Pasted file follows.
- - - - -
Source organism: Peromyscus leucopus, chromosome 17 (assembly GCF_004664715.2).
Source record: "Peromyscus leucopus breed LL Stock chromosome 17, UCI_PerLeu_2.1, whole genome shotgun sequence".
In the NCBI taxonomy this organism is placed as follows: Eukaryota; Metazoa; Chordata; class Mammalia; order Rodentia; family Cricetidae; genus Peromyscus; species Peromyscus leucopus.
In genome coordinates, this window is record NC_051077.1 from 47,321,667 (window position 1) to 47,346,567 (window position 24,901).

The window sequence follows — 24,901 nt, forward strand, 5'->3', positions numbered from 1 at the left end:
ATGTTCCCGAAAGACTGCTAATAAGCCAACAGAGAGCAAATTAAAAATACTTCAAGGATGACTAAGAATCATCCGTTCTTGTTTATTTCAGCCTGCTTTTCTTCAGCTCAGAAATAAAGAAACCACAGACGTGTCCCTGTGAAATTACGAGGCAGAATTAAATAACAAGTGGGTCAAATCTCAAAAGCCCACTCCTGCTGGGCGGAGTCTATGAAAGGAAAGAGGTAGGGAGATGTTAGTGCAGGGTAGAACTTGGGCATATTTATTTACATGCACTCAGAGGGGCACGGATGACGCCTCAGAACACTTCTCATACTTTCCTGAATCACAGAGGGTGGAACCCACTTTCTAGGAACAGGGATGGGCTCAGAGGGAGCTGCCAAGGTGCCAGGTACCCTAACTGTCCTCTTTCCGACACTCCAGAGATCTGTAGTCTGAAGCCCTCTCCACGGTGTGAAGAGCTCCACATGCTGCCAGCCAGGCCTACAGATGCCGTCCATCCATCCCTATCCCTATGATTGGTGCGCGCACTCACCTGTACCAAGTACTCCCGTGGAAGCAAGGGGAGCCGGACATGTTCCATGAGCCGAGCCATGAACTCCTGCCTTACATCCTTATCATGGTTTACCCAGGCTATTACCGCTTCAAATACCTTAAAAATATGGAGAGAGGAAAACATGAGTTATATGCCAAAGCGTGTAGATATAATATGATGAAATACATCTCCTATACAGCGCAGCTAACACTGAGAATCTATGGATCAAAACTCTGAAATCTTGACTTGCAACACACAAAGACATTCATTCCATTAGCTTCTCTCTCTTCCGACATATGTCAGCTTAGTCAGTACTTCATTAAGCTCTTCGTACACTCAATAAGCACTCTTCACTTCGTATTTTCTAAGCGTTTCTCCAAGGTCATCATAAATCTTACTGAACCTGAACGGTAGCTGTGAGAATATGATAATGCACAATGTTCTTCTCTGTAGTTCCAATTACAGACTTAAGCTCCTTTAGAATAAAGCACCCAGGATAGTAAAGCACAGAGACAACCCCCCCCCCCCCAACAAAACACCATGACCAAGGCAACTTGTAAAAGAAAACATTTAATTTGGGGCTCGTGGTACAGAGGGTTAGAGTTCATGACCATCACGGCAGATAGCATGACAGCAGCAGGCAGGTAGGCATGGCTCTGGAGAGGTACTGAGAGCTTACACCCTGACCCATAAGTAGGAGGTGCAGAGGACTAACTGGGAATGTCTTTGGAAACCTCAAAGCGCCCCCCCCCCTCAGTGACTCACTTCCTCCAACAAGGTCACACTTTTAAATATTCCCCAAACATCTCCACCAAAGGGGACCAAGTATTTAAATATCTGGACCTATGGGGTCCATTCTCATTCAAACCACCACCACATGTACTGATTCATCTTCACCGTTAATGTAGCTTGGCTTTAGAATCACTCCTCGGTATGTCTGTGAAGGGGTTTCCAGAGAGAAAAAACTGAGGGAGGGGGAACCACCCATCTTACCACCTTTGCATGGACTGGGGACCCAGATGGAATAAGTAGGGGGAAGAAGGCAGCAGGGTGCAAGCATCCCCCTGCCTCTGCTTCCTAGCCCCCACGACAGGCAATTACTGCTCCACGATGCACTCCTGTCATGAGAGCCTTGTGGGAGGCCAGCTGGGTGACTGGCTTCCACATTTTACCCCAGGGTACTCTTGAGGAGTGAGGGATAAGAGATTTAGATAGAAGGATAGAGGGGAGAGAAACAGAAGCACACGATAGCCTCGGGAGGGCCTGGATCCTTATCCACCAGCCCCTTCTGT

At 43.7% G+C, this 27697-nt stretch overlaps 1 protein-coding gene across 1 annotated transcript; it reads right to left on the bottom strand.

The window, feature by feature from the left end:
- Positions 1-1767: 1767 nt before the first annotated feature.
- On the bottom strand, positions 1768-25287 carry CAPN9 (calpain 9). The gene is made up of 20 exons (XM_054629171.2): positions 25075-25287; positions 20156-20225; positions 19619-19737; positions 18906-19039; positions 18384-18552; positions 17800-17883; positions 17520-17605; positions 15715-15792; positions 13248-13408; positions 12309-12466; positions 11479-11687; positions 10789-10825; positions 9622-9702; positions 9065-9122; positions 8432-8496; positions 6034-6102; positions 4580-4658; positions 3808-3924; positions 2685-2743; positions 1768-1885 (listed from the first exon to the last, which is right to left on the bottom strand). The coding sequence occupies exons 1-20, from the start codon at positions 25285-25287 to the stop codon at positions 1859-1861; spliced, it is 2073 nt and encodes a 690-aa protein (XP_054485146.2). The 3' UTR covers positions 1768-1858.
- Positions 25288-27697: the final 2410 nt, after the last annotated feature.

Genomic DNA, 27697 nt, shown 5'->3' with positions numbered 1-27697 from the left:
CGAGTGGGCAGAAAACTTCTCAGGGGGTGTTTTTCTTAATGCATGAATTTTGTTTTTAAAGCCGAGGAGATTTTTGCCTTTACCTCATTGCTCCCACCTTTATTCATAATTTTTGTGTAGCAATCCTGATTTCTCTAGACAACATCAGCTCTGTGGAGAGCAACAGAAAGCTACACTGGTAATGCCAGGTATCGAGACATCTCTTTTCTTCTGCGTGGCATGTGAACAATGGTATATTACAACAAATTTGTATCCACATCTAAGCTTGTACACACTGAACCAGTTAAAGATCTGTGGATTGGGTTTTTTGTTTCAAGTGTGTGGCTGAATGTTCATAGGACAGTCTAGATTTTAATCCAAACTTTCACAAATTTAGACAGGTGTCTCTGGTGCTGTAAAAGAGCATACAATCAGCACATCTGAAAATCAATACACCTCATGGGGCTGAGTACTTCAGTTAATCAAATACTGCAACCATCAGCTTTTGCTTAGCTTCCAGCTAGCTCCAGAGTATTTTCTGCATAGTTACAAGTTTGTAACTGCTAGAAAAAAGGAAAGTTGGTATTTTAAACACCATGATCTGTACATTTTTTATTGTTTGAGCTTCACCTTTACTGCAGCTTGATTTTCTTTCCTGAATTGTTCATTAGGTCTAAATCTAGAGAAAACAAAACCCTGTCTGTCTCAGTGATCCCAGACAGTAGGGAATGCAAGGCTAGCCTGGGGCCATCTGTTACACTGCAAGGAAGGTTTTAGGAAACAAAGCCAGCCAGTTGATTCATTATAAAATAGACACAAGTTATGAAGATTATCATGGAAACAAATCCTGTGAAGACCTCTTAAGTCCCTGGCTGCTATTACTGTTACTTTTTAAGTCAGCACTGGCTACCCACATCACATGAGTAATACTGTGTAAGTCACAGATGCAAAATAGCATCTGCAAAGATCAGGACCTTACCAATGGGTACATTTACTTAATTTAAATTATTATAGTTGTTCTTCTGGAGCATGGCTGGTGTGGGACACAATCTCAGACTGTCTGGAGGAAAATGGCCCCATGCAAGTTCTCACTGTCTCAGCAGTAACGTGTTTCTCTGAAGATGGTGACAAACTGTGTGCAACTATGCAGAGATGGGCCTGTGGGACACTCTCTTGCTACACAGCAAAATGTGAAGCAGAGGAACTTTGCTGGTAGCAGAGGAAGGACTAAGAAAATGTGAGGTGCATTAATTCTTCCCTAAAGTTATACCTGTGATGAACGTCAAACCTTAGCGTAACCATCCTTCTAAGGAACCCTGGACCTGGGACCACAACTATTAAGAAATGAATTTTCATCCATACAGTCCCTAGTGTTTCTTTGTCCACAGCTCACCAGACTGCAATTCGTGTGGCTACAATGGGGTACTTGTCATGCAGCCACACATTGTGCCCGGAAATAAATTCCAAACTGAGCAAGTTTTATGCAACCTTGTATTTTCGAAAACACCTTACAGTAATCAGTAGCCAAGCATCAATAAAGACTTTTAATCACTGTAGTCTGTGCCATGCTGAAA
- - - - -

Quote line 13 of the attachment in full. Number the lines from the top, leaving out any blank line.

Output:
CGAGTGGGCAGAAAACTTCTCAGGGGGTGTTTTTCTTAATGCATGAATTTTGTTTTTAAAGCCGAGGAGATTTTTGCCTTTACCTCATTGCTCCCACCTTTATTCATAATTTTTGTGTAGCAATCCTGATTTCTCTAGACAACATCAGCTCTGTGGAGAGCAACAGAAAGCTACACTGGTAATGCCAGGTATCGAGACATCTCTTTTCTTCTGCGTGGCATGTGAACAATGGTATATTACAACAAATTTGTATCCACATCTAAGCTTGTACACACTGAACCAGTTAAAGATCTGTGGATTGGGTTTTTTGTTTCAAGTGTGTGGCTGAATGTTCATAGGACAGTCTAGATTTTAATCCAAACTTTCACAAATTTAGACAGGTGTCTCTGGTGCTGTAAAAGAGCATACAATCAGCACATCTGAAAATCAATACACCTCATGGGGCTGAGTACTTCAGTTAATCAAATACTGCAACCATCAGCTTTTGCTTAGCTTCCAGCTAGCTCCAGAGTATTTTCTGCATAGTTACAAGTTTGTAACTGCTAGAAAAAAGGAAAGTTGGTATTTTAAACACCATGATCTGTACATTTTTTATTGTTTGAGCTTCACCTTTACTGCAGCTTGATTTTCTTTCCTGAATTGTTCATTAGGTCTAAATCTAGAGAAAACAAAACCCTGTCTGTCTCAGTGATCCCAGACAGTAGGGAATGCAAGGCTAGCCTGGGGCCATCTGTTACACTGCAAGGAAGGTTTTAGGAAACAAAGCCAGCCAGTTGATTCATTATAAAATAGACACAAGTTATGAAGATTATCATGGAAACAAATCCTGTGAAGACCTCTTAAGTCCCTGGCTGCTATTACTGTTACTTTTTAAGTCAGCACTGGCTACCCACATCACATGAGTAATACTGTGTAAGTCACAGATGCAAAATAGCATCTGCAAAGATCAGGACCTTACCAATGGGTACATTTACTTAATTTAAATTATTATAGTTGTTCTTCTGGAGCATGGCTGGTGTGGGACACAATCTCAGACTGTCTGGAGGAAAATGGCCCCATGCAAGTTCTCACTGTCTCAGCAGTAACGTGTTTCTCTGAAGATGGTGACAAACTGTGTGCAACTATGCAGAGATGGGCCTGTGGGACACTCTCTTGCTACACAGCAAAATGTGAAGCAGAGGAACTTTGCTGGTAGCAGAGGAAGGACTAAGAAAATGTGAGGTGCATTAATTCTTCCCTAAAGTTATACCTGTGATGAACGTCAAACCTTAGCGTAACCATCCTTCTAAGGAACCCTGGACCTGGGACCACAACTATTAAGAAATGAATTTTCATCCATACAGTCCCTAGTGTTTCTTTGTCCACAGCTCACCAGACTGCAATTCGTGTGGCTACAATGGGGTACTTGTCATGCAGCCACACATTGTGCCCGGAAATAAATTCCAAACTGAGCAAGTTTTATGCAACCTTGTATTTTCGAAAACACCTTACAGTAATCAGTAGCCAAGCATCAATAAAGACTTTTAATCACTGTAGTCTGTGCCATGCTGAAA